Money Matters

I recently heard award-winning author Kathleen Rehl speak on the grief stages of widowhood and how to relate to this growing segment of our population. She shared that 70% of women will be widowed and the median age of widows in America is 59.  Widows make up 3.5% of our population with over 1 million added each year. Rehl explained that financial advisors often try to solve all problems widows face immediately with charts, graphs and analysis; but many recent widows need time and space to grieve before making important financial decisions. Also, each situation is different depending on the circumstances of the loss. Here are some steps taken directly from Rehl’s website (www.KathleenRehl.com) that could help you as a family member, friend or financial advisor of a recent widow.

Communicate with Empathy. Don’t use clichés like: “You have my deepest sympathy; I’m sorry about all this; At least you have your children.” Rather, say: “When I heard about [spouse’s name]’s sudden death, I was shocked. I don’t know what to say to ease your pain. I’m here for you. There’s nothing you have to do immediately. Just take care of yourself, and let your family and friends step up. They love you. How about if I call you on [set a date] and we’ll talk more then?”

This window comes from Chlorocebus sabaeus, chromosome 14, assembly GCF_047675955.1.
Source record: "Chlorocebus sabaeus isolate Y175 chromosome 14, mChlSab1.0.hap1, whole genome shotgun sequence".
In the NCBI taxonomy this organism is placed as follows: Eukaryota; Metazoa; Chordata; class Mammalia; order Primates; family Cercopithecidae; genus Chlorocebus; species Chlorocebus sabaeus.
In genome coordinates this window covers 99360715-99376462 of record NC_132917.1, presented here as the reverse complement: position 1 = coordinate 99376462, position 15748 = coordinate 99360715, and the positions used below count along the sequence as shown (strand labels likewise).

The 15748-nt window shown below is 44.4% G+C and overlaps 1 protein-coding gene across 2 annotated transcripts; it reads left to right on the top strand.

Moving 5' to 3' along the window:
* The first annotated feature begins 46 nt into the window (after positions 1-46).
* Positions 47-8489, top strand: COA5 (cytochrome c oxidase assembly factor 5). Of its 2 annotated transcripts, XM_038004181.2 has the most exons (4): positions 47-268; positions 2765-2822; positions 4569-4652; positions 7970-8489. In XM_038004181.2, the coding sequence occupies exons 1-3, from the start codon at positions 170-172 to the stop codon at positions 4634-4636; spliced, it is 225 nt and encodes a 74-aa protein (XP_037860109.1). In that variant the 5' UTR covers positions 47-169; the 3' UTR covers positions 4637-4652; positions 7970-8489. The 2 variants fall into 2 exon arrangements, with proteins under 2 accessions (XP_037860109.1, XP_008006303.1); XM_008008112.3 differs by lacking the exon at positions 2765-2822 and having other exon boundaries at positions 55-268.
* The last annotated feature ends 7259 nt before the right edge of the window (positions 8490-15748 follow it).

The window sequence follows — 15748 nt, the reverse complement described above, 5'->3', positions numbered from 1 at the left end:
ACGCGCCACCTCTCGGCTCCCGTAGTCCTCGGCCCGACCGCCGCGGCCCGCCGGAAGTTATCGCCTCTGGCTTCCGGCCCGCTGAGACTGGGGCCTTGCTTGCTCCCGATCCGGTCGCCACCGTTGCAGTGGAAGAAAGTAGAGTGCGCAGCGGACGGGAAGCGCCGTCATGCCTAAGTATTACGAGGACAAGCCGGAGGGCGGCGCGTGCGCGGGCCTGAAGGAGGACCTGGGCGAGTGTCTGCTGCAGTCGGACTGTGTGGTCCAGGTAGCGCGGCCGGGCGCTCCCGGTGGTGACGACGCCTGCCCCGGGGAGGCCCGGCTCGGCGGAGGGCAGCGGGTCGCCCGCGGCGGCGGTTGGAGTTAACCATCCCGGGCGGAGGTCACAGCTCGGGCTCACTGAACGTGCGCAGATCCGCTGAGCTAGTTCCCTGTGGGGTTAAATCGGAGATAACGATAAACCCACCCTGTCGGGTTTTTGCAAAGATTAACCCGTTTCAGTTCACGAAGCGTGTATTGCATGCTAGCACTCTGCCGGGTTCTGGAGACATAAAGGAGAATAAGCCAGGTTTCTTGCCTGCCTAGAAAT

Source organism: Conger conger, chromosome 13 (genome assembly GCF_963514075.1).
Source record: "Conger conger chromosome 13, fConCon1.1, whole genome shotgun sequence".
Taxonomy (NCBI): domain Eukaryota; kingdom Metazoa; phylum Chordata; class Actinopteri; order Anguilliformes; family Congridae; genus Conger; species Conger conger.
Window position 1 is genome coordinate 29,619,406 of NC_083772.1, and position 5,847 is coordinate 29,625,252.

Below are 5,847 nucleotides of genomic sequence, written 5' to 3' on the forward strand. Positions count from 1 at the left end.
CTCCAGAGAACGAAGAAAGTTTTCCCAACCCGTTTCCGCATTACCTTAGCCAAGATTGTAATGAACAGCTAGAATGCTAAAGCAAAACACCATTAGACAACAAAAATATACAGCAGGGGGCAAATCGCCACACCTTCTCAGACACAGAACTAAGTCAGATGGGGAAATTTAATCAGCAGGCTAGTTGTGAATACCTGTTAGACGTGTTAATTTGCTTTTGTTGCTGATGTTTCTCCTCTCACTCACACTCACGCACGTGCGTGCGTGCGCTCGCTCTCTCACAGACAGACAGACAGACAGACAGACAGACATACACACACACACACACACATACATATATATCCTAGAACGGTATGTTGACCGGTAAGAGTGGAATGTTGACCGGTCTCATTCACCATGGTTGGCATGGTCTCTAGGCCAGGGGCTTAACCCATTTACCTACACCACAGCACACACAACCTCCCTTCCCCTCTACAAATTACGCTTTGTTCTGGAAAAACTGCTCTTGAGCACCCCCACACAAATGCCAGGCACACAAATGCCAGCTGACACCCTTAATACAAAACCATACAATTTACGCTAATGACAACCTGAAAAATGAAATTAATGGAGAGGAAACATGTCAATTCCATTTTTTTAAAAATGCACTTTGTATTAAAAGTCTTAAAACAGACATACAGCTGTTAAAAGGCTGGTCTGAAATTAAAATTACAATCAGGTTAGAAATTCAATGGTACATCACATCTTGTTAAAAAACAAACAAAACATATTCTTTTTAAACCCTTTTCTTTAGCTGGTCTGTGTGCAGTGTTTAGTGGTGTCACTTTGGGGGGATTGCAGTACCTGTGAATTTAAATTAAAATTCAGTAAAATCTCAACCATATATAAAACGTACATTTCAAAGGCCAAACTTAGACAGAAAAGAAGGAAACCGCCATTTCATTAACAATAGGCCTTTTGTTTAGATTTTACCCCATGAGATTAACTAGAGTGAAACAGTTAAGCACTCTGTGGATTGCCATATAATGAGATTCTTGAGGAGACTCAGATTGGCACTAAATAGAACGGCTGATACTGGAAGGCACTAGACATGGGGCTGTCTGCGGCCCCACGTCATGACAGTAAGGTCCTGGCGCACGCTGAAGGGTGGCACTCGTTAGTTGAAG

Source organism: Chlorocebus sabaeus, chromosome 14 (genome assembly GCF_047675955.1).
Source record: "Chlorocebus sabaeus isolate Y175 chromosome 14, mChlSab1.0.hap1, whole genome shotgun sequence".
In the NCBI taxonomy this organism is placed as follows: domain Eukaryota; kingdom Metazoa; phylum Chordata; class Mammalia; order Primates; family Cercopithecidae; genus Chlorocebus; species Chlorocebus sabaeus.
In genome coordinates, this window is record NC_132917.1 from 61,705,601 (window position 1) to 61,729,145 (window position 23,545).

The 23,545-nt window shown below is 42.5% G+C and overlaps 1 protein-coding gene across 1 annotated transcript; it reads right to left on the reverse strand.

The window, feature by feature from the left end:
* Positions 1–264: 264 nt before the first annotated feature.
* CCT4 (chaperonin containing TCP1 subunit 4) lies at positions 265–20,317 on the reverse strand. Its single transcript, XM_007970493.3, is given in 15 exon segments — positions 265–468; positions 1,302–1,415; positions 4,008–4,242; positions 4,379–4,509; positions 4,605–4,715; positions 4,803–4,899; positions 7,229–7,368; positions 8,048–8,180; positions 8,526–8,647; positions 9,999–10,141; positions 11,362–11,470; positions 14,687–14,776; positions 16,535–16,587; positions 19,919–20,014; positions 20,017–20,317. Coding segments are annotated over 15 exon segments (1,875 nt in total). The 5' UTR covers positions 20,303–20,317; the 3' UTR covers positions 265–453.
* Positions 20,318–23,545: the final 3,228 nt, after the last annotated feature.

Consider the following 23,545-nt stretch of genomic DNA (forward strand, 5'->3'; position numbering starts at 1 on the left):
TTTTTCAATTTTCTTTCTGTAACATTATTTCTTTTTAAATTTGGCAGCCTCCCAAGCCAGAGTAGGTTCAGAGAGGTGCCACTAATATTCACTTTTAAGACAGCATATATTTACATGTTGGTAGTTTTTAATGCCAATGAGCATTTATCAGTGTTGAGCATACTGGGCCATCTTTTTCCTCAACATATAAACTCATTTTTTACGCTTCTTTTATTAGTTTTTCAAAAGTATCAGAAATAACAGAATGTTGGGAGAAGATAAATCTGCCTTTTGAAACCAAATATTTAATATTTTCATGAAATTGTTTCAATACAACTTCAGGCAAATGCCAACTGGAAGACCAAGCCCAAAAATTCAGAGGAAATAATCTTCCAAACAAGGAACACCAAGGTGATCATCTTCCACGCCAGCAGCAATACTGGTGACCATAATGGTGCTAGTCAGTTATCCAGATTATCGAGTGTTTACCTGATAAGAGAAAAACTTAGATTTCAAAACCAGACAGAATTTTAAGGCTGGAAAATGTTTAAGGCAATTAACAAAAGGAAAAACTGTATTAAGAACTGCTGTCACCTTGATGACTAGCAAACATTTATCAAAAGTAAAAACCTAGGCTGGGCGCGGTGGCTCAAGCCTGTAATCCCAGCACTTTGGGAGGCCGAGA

Focus on the Financial Triage. A new widow in the first stage of widowhood is highly stressed. Often, she’ll say she “feels numb,” “in a fog,” or like she’s “going crazy.” As a grieving spouse, she needs to be heard and understood. She wants to feel safe.

  • Don’t encourage a new widow to make major, irrevocable decisions like moving to a new home.
  • Do check on her cash flow. Be sure bills are paid and insurance is in force.
  • Do assist in applying for death benefits, but don’t invest new money immediately. Park life insurance proceeds in a safe account until new goals are set. Help her guard against well-meaning friends with hot investment tips.

Be Her Thinking Partner. You’re not there to tell her what to do. Help her make decisions that are right for her and the family. She used to do that with her husband, but now she needs some wise assistance in moving forward. It may be up to a year or so before a widow transitions through the various stages of grief, so plan accordingly. The later stages of grief, will be the time for general planning such as repositioning investment portfolios, making career or postretirement decisions, education planning, and housing issues.

GO SLOW…  Any suggested transitions or change will be an opportunity for grief to manifest itself.  Grieving is not only for the loss of the loved one but often it is also over the death of the financial dreams they shared together. For more resources visit www.kathleenrehl.com.

-R. Heath Morris, CFP®

Vision Financial Group 

4505 Pine Tree Circle, Birmingham, AL 35243

205-970-4909, www.visionfinancialgroup.com

Investment Advisory services offered through Investment Advisors, a division of ProEquities, Inc., a Registered Investment Advisor. Securities offered through ProEquities, Inc., a registered broker-dealer and member of FINRA & SIPC.  Vision Financial Group, Inc. and West Alabama Bank are independent of ProEquities, Inc. Securities and insurance products offered are not bank deposits, have no bank guarantee, are not FDIC insured, and may lose value.

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